Sunday, October 30, 2005
The media's failure(s): The mainstream media is lying about Nadagate and it knows it. Some could argue that it is incompetence, but I'm going to go with lying.
Today's Exhibit A is Fox News pundit and NPR "reporter" Juan Williams. During the roundtable discussion on "Fox News Sunday," Brit Hume again tried -- and failed -- to educate the hapless Williams on the world as it is, not how his liberal alternate reality would make it.
Juan Williams: Well, you can try to minimize it all day long, but the fact that you have Scooter Libby, the deputy, the guy who was so involved in terms of creating a justification for going to war. And then, in the posture of trying to smear a critic of that justification I think is pretty revealing. And I think pretty damaging to the Bush White House. And I think they're gonna have to rebuild a sense of trust with the American people. And that's why when Brit asks this question about "So, why did he have to lie?" He felt the need to lie, if he did lie, but by all indications he's going to say, "I didn't remember quite the way this person remembered" and all the like. That's not very strong in my book and I think Fitzgerald did a terrific job on Friday. But the reason he felt the need was to make it clear that he was not involved in what really was a conspiracy to defame Joe Wilson.
Brit Hume: Juan, you need to, someone needs to hose you down on this issue. I mean, here's what happened: Joe Wilson, having made this trip to Niger, and came back with inconclusive findings. Indeed, findings that could well be read to support the idea that Saddam Hussein had tried to buy uranium in Africa. Having done that he was around town saying that he'd proved the whole thing was false. Which was a lie. Suggesting, although he never said it, that the vice president's questions and the vice president's office was behind his mission. Which turned out not to be true. And saying a whole bunch of other things that were not true. What the administration was saying about him was, in fact, true. So the smear that you describe is a case where this guy was lying about them and they were telling the truth about him. That's not a smear.
Williams: What you're missing is the big point, there was no, in fact, no transfer. No sale from Niger to Iraq.
Hume: And the president never said there was.
Williams: The president said, in the State of the Union, the famous sixteen words, what the president was trying to say was...
Hume: No, say what he did say...
Williams: British intelligence, and others, had suggested that there was a possible contact between Saddam Hussein and an effort to procure, to gain weapons from Niger.
Hume: No, in an effort to acquire uranium...
Hume: And the intelligence on that that Wilson came back with tended to support that.
Williams: It doesn't matter what it tended to do.
Chris Wallace: Guys [While putting a hand on Williams' shoulder.]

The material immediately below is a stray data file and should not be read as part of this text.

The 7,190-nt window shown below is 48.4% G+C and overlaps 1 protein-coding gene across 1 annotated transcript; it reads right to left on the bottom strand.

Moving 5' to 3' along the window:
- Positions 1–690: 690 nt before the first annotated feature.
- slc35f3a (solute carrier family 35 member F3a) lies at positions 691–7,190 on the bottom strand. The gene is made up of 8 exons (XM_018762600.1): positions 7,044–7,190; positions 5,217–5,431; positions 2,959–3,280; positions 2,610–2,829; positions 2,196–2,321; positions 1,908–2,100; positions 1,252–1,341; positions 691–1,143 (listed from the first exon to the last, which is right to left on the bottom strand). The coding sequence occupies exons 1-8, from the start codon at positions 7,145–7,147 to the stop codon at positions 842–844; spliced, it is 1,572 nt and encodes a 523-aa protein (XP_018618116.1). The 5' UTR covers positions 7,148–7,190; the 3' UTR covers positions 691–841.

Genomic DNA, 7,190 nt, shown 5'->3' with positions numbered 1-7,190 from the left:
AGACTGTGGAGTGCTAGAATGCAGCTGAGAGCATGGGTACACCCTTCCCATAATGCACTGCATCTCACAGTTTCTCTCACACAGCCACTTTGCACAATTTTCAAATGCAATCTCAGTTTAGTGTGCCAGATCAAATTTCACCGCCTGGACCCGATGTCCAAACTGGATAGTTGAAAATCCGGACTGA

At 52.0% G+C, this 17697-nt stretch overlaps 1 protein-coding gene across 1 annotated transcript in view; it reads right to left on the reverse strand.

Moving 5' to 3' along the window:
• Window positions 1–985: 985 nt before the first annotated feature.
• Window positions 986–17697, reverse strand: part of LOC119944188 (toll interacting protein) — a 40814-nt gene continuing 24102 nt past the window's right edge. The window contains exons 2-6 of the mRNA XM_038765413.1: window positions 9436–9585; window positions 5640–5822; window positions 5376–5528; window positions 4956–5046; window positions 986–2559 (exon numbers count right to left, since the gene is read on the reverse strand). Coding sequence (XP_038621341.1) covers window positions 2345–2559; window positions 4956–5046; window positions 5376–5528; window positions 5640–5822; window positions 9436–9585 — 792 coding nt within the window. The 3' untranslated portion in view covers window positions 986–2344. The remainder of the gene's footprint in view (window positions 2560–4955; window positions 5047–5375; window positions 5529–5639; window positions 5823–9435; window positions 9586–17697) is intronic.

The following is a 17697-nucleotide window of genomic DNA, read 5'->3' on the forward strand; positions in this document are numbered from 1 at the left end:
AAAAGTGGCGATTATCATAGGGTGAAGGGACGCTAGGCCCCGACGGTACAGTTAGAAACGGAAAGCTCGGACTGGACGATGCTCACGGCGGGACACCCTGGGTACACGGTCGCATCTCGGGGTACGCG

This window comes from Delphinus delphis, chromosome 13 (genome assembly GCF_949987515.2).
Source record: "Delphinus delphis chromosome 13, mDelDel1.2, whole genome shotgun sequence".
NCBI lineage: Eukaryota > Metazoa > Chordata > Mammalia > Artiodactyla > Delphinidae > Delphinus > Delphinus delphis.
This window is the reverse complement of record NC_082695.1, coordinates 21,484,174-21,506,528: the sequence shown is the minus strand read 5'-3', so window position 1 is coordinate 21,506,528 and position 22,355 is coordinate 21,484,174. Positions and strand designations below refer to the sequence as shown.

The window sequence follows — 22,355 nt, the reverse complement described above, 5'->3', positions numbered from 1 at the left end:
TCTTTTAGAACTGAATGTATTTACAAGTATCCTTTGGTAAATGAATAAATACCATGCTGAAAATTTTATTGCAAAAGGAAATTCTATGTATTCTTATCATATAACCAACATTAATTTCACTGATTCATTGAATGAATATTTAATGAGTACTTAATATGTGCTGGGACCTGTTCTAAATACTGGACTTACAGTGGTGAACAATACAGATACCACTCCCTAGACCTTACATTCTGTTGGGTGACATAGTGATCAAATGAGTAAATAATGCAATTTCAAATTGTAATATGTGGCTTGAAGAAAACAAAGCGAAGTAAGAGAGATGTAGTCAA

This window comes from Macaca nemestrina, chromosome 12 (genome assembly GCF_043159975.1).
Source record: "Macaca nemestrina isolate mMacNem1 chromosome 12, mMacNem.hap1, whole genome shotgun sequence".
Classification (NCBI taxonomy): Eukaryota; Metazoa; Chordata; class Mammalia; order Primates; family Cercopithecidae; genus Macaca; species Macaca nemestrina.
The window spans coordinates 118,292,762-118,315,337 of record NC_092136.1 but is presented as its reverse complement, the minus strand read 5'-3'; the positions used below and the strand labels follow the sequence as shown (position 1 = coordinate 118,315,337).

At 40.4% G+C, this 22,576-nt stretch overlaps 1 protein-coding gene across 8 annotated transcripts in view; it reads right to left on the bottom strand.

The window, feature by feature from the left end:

Williams: Wait, let me finish this point. The key here, Brit, was it wasn't true.
Hume: It was true.
Williams: And it didn't substantiate the effort to go to war.
If you concentrate really hard, you'll be able to see through Williams obsfucation here. Williams is defending Wilson's lies because they're both anti-war. That's what it comes down to in the end. One mustn't expose someone else's lies if it would hurt the anti-war cause.
And that's what a lot of the media is doing. The (in)famous 16 words were true. Joe Wilson lied, repeatedly. But they refuse to report it.
CBS News' "60 Minutes" also got into it tonight with a report on all of the damage done by the "outing" of Wilson's wife, Valerie Plame. I suggest you jump down to the previous post for the Instapundit's analysis of the CIA and its decision to use an allegedly covert agent's spouse to conduct a politically charged "investigation." But this part of the "60 Minutes" report would've stopped any thinking reporter in their tracks.
The CIA has yet to conduct a formal damage assessment. The agency wanted to wait until the investigation by the special prosecutor was over.
It's been two years and her "outing" is so serious that the CIA is waiting until prosecutions are over before doing a damage assessment? You have got to be kidding me! I hate to say it, but it looks like the CIA of Jack Ryan and the Tom Clancy novels is a fantasyland. If that statement is true, then Porter Goss and everyone in the CIA whose job consists of more than cleaning the toilets should be fired.
If you keep reading past that part, you come to another couple of sentences that, while accurate, are incomplete and convey a false impression.
In February, 2002, he was sent by the CIA to investigate claims that Iraq was trying to buy uranium ore from Niger, a country in Africa where he had once been posted. When he returned, he told the agency such a sale was “highly unlikely.”
But when the president said in his January 2003 State of the Union Address that Iraq was seeking uranium from Africa, Wilson accused the administration of lying to make a better case for war. And that, he says, is why people in the administration came after his wife.
What this leaves out is the fact that Wilson told the CIA that while a sale was "highly unlikely" an Iraqi trade delegation had come to Niger and at least one Nigerian official that Wilson talked to perceived the Iraqi overtures as an effort to buy uranium.
Unfortunately, those inconvenient facts tend to sully Wilson's reputation and put a damper on his book sales, so the mainstream media tends to ignore it.
And journalists wonder why newspaper circulation is down and fewer people are tuning into the network evening newscasts? Journalism's wounds are self-inflicted.